Berlin police probe ‘sonic weapon attack’ at U.S. Embassy
German police said Friday that they are investigating an “alleged sound weapon attack” against U.S. Embassy employees in Berlin. This is the latest in a long-running string of attacks that U.S. officials remain unable to explain.
In August, The Wall Street Journal reported that at least two U.S. officials in Germany came down with symptoms aligned with other cases of “Havana Syndrome” that continue to plague U.S. diplomats, spies and service members around the globe.
Berlin Police confirmed that their investigation into attacks started in the same month as U.S. officials reported symptoms, but did not provide any further information according to Reuters. In response to Der Spiegel’s report, the police released a statement on Friday.
Due security and privacy concerns, the State Department won’t discuss specific reports. However, a spokesperson for the department said that it takes each report “extremely seriously” and is working to ensure that employees affected receive the care they require .”
The reported attacks in Germany are part a wave of recent attacks.
Reports of the syndrome started to surface in 2016 early reports by U.S. officials stationed in Havana, Cuba at the U.S. Embassy. Many of the symptoms that debilitated officials began to manifest, including headaches and vertigo. Some cases can last for years.
Since initial diagnoses in 2016,, the number of U.S. officials reporting symptoms around the world, including on U.S. soil has continued to rise.
In May, reports revealed information about two U.S. officials struck by Havana syndrome near the White House.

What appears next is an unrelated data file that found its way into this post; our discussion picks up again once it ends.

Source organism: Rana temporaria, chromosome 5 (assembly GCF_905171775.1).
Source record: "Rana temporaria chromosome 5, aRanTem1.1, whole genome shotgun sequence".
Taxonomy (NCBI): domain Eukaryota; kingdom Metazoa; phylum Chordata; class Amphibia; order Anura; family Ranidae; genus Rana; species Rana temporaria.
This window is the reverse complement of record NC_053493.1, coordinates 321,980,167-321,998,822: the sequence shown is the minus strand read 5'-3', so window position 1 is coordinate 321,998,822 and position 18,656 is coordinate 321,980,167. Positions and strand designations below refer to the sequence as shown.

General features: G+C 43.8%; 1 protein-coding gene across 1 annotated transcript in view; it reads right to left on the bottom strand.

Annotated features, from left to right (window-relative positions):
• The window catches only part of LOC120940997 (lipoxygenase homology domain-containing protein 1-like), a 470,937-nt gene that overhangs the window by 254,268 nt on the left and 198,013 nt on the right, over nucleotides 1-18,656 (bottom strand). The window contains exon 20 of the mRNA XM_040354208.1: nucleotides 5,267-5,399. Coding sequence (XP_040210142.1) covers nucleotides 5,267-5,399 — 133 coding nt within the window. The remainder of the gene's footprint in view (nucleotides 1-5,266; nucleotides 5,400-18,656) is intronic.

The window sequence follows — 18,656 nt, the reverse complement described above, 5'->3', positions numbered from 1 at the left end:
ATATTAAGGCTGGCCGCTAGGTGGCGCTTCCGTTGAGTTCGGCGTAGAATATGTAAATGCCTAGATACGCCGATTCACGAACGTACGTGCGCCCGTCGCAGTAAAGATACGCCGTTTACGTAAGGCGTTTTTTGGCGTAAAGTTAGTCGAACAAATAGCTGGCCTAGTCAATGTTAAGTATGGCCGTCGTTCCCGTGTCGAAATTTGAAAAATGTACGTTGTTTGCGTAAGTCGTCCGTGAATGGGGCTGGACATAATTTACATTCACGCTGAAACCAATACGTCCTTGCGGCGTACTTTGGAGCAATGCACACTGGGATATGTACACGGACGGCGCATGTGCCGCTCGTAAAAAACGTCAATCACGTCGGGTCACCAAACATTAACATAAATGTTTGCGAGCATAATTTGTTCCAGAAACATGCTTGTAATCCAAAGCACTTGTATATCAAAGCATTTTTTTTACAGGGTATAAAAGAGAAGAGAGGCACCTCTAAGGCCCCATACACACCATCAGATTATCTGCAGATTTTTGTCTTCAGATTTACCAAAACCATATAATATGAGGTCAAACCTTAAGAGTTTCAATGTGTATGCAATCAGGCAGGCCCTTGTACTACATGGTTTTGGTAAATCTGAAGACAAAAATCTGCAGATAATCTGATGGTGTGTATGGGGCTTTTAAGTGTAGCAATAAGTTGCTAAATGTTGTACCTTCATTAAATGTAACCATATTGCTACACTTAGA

In August, a “possible anomalous health incident” — which some believed to be a Havana syndrome case — was reported by the U.S. Embassy in Hanoi and briefly delayed Vice President Kamala Harris’ trip to Vietnam.
An CIA officer who was traveling in India earlier this month reported symptoms to Bill Burns, the CIA Director.
Some estimate that more 200 officials were targeted in the attacks. These attacks have affected officials at the State Department and Defense Department as well as the CIA.
“As part the National Security Council’s interagency response effort, and in coordination with our allies across the U.S. Government partners, we vigorously investigate reports of [anomalous health incidents], wherever they are reported,” a spokesperson for the State Department said. “The interagency is working actively to identify the source of these incidents and whether or not they can be attributed to foreign actors and is focusing on providing care for those who are affected .
Many have suspected “Havana Syndrome” to be caused by microwave or directed-energy attacks. The December National Academy of Sciences report found that symptoms are consistent with directed, pulsed radiofrequency energy (RF), but the U.S. government is still trying to determine the exact cause.
” I feel a strong sense of humility about being able give you a best guess because it could all be wrong,” House Permanent Select Committee on Intelligence Chairman Adam B. Schiff (California Democrat) recently stated to reporters.
Mr. There could be many causes for the symptoms and officials are still wary of calling the incidents attacks.
President Biden signed Friday the HAVANA Act into law, which Congress passed last week to provide financial assistance and medical care to victims.
“Addressing such incidents has been a top-priority for my administration,” Mr. Biden stated. “We will bring to bear all resources of the U.S. Government in order to provide first-class medical treatment to those who are affected and to find the root cause ,”
“Protecting Americans, all those who serve our nation, is our first duty. We will do our best to provide for our personnel as well as their families,” he stated.
To the dismay of some members, Mr. Biden didn’t explicitly refer to the incidents as attacks in his statement.
” I’m extremely disappointed that President Biden refuses to call them attacks and instead refers to them as “anomalous medical incidents”,” said Rep. Michael T. McCaul, a top Republican on House Foreign Affairs Committee.